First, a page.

Date Available


Year of Publication


Degree Name

Doctor of Philosophy (PhD)

Document Type

Doctoral Dissertation


Arts and Sciences



First Advisor

Dr. Tracy Campbell


This dissertation examines the significance of America’s interactions with stateless actors. It argues that it was groups such as the Muslim Brotherhood, Palestine’s refugees, and ethnic minorities, not the U.S. and Soviet governments, nor the state governments of the region, which dictated how the Cold War unfolded in the Middle East. These groups transformed the policy decisions, strategies, and alliances of both native regimes and the superpowers. Traditionally, historians have looked at the global politics of the Cold War through the lens of state-to-state relations. How have state governments interacted with each other and how did this influence the strategies and alliances of the superpowers? However, this work challenges state-centric models and points to new factors in the history of the United States and the world. Furthermore, much of the literature on groups such as Palestinian refugees and ethnic minorities has characterized them as victims, or actors without agency. Far from victims, this study contends that the Muslim Brotherhood, Palestine’s refugees, and minority groups such as the Armenians and Kurds defined the history of the period and, in key ways, were the primary agents of change. Not only does such research demonstrate the significance of non-state actors with regards to the Cold War, it also highlights the limits of postcolonialism. The non-state groups of this study did not fit into the nation-state system that developed in the Middle East after World War II. While these actors fit within imperial modes of power, the transition from Empire to nation-state left them stateless. As a result, they contested the nation-state system that came into being in the Middle East in the late 1940s and 1950s.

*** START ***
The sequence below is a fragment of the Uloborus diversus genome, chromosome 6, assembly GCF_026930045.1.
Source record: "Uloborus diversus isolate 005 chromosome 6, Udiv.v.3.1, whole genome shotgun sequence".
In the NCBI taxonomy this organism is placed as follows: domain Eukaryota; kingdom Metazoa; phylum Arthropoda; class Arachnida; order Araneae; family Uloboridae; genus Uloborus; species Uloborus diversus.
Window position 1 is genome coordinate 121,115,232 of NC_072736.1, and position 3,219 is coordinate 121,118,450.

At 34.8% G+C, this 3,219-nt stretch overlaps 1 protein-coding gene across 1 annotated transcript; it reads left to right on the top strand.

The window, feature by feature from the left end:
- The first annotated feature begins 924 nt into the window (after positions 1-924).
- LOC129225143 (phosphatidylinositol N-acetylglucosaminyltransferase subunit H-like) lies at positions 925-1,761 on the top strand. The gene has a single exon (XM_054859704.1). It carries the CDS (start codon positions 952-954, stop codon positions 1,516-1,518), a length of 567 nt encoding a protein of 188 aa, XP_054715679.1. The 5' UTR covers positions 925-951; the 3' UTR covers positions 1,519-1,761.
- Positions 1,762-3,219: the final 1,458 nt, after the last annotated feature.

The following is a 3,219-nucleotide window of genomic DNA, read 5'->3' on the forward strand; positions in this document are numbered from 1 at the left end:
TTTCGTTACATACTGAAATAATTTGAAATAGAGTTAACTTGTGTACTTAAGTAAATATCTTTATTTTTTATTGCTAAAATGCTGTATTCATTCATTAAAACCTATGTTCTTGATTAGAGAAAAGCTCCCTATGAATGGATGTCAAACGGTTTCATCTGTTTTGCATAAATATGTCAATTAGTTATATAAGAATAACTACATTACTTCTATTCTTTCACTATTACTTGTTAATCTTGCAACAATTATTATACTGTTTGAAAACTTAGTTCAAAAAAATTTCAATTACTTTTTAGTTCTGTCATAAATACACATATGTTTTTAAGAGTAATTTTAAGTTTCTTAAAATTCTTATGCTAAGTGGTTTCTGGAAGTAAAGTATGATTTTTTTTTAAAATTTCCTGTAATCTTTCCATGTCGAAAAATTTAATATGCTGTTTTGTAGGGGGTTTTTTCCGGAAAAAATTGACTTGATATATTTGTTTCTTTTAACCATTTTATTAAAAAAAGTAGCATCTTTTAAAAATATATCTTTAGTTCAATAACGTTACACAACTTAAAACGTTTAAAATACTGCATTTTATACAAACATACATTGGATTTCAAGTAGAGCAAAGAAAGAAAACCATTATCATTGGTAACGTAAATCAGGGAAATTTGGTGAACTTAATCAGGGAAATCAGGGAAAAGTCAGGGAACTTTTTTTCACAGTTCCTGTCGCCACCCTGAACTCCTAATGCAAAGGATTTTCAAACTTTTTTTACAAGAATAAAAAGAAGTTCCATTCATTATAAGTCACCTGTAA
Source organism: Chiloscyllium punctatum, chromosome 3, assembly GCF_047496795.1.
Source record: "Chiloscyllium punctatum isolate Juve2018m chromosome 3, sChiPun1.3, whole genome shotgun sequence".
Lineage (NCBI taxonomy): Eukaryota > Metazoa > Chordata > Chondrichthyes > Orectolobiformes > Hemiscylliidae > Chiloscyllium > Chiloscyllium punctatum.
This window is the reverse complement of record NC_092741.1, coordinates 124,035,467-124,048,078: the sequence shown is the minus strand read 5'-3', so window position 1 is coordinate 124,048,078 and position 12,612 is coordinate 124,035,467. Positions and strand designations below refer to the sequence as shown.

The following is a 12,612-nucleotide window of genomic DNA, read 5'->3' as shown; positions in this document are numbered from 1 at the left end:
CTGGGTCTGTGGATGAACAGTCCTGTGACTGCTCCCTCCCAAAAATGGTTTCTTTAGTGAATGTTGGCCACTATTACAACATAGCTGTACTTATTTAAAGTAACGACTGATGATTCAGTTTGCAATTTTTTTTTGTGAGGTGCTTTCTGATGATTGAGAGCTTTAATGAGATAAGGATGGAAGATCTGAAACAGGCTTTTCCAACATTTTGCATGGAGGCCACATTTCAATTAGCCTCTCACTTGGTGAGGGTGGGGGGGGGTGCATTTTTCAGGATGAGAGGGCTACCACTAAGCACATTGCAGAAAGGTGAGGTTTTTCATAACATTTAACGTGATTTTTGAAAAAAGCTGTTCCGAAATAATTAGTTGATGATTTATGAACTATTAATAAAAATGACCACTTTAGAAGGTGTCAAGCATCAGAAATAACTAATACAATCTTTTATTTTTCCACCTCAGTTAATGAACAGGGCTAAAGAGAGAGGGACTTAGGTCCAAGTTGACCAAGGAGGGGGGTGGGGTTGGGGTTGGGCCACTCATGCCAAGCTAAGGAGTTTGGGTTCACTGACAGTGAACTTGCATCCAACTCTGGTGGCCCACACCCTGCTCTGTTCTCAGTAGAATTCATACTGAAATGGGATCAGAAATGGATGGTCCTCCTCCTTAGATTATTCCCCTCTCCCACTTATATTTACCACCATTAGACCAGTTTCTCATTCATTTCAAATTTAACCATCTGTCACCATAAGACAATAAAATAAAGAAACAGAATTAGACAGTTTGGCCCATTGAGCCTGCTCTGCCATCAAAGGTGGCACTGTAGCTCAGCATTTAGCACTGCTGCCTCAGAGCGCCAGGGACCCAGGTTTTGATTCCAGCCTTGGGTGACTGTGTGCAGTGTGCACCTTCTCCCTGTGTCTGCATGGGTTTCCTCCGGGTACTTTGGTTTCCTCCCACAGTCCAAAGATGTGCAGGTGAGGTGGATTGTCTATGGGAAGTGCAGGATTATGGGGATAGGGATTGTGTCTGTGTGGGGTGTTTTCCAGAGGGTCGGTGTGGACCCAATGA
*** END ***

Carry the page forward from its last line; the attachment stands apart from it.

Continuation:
Digital Object Identifier (DOI)

Funding Information

Bryan Dissertation Fellowship, History Department, University of Kentucky, 2019.

Albisetti Dissertation Research Fellowship, History Department, University of Kentucky, 2018.

Samuel Flagg Bemis Dissertation Research Grant, The Society for Historians of American Foreign Relations, 2018.

Dorothy Leathers Graduate Fellowship, History Department, University of Kentucky, 2017.

Leslee K. Gilbert and Daniel E. Crowe Fellowship, History Department, University of Kentucky, 2017.